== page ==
When I picked up, I got disconnected, but called back my dad just in case. A few seconds later, I find out my dad left a message for Lievin, who then called my dad back, directed him to officer “Gregory”, who informed him…


I called Gregory and he told me the news was true, and the bag is that their station. The Embassy security was a bit confused, but finally understood and were happy with us for a brief moment before we high-tailed it towards the train station to get back to the Police Municipale.

It had, strangely, stopped raining by the time we got out of the Embassy… The weather has been an incredible reflection of our luck so far! We got to the station and waited around for a bit. Lievin came over in casual clothes… He had apparently come in to help us on his day off! Herald then came over holding Sam’s bag, covered in dirt and garbage and… blood? It was gross… But inside was her passport, traveler’s checks, plane ticket, Eurail pass… The kids swiped her cash, of course, but that didn’t take too much away from the excitement… We got the exact closure we needed after everything that had happened.

An officer we hadn’t seen, who spoke more English than the rest, asked us if we had a minute to talk and brought us into the Chief of Police’s office. The Chief of Police came in (the officer on the left in the picture), smiling and showed, proudly, a paper weight that said “Washington D.C.” on it. We smiled, and the officer who spoke English began telling us that if we felt it was deserved and genuinely wanted to, we can write a letter to the Mayor of Paris about what happened. The officers and station would basically get a commendation/congratulations for their work.

The police here have been incredible and we explained that we would definitely write such a letter. The Chief of Police gave us his card and personal telephone numbers, so if we were ever in Epinay sur Seine again (yeah right) we could call him for immediate help; he promised he would remember us.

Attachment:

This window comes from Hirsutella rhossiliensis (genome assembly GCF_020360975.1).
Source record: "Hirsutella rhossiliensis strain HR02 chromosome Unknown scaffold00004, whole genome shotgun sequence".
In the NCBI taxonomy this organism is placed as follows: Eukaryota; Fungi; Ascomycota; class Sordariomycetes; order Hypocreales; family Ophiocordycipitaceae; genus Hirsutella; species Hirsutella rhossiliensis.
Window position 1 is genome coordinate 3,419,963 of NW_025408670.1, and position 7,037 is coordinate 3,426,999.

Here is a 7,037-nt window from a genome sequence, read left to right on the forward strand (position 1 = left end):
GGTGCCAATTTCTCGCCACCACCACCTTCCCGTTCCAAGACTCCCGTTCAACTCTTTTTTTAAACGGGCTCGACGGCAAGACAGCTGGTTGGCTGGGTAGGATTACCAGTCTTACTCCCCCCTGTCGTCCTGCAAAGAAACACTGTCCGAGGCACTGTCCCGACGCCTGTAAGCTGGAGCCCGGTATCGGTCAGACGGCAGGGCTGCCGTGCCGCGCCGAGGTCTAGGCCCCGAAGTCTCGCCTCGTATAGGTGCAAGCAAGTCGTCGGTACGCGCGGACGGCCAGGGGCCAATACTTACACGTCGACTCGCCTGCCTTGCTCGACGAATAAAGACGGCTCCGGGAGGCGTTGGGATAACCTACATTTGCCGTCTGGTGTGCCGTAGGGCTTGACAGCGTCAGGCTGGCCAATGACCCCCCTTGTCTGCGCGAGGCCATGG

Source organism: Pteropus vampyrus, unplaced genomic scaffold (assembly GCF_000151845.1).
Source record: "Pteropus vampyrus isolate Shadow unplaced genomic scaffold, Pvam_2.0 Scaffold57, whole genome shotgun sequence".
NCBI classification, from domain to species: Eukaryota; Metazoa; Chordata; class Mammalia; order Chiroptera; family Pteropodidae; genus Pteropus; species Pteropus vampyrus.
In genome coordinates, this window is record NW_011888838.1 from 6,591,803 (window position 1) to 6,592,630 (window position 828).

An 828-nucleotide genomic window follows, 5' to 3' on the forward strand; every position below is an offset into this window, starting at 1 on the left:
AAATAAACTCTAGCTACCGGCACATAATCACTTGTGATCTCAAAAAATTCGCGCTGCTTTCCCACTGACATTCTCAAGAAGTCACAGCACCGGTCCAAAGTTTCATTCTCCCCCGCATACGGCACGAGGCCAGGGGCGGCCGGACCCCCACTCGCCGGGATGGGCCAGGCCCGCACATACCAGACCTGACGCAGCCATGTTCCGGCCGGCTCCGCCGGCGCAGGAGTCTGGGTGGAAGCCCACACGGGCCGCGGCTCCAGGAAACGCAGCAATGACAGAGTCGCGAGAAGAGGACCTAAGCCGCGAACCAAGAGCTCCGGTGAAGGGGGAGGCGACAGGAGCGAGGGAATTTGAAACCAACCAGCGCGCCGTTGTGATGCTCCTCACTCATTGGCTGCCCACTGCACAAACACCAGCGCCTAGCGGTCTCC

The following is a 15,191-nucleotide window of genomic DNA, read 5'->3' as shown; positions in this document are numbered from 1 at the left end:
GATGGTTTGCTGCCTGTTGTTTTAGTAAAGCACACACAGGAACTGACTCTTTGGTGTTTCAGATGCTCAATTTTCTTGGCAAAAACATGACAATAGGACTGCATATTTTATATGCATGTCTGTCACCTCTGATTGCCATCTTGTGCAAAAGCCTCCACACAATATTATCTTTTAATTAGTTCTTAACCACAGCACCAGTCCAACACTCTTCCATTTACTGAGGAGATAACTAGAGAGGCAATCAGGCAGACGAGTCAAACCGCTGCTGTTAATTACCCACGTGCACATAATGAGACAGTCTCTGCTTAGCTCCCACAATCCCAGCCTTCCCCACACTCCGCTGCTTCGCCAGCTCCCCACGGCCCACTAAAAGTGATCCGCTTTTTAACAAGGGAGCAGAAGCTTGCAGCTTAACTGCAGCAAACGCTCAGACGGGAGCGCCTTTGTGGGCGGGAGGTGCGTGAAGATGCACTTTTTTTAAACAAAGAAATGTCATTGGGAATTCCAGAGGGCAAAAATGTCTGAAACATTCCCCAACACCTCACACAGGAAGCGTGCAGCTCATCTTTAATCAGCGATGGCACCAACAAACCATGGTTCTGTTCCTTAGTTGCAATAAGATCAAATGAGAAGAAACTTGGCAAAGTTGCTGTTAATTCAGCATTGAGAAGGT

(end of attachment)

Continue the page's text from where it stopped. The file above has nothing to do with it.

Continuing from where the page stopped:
The mood was then light, we talked to the cops, joked around, described police in the U.S., told them about our trip around Europe and that we were students. And we finally took a great picture with them outside the station. It was really an incredible and unexpected meeting we had with them… The Chief’s email address was on his card, so we’re looking forward to sending him the pictures, an email, and perhaps sending the station a thank you gift from New York when we get back.

We then gathered ourselves, and headed back into Paris. We went to the top of the Eiffel tower and ate delicious french fries at the bottom.

Tomorrow, we will be back in Paris, as many sites as we can quickly, hopefully having lunch at my favorite restaurant in the world, Le Relais de L’Entrecote, and then heading to Interlocken in Switzerland. The police may be great, but I can’t wait to get out of Epinay sur Seine!

Well, it’s 4:00 AM here, and we have a long day ahead of us tomorrow, so thanks to everyone that helped us through things the past few days, and especially dad for saving the day! ;)

A demain!



Borat on 9 July, 2007 at 10:59 pm #

great success!

Fady on 10 July, 2007 at 11:58 am #

Fantastique! je suis tres heureux pour vous tous mais pour Samantha en particulier! you all did a great job; I am so impressed by you all; and also by the French police, they were truly amazing; it restores my faith in people, police ,and the french in particular; I loved the picture at the head of the entry; it’s great to see your broad, beautiful smiles after what must have been dreadful and scary experience; I hope the rest of your trip will be less eventful!! On to Paris, Switzerland and the rest of Europe. xox

Ma on 10 July, 2007 at 4:15 pm #

I LOVE the photo!!!!!!!!!!! It sums up your attitude toward the whole trip & all your adventures. I am so glad the police got everything back. Will you be able to write a letter of commendation to the mayor while you’re in Europe?

I’m very proud of how you all handled this, working together. You are an amazing group!

BTW, you may be able to find, either online or in a backpackers’ guide to Europe, listings of specific districts in cities that aren’t safe for Americans to go into, esp. at night.
Lots of love to you, Sam, Haley, and Mike!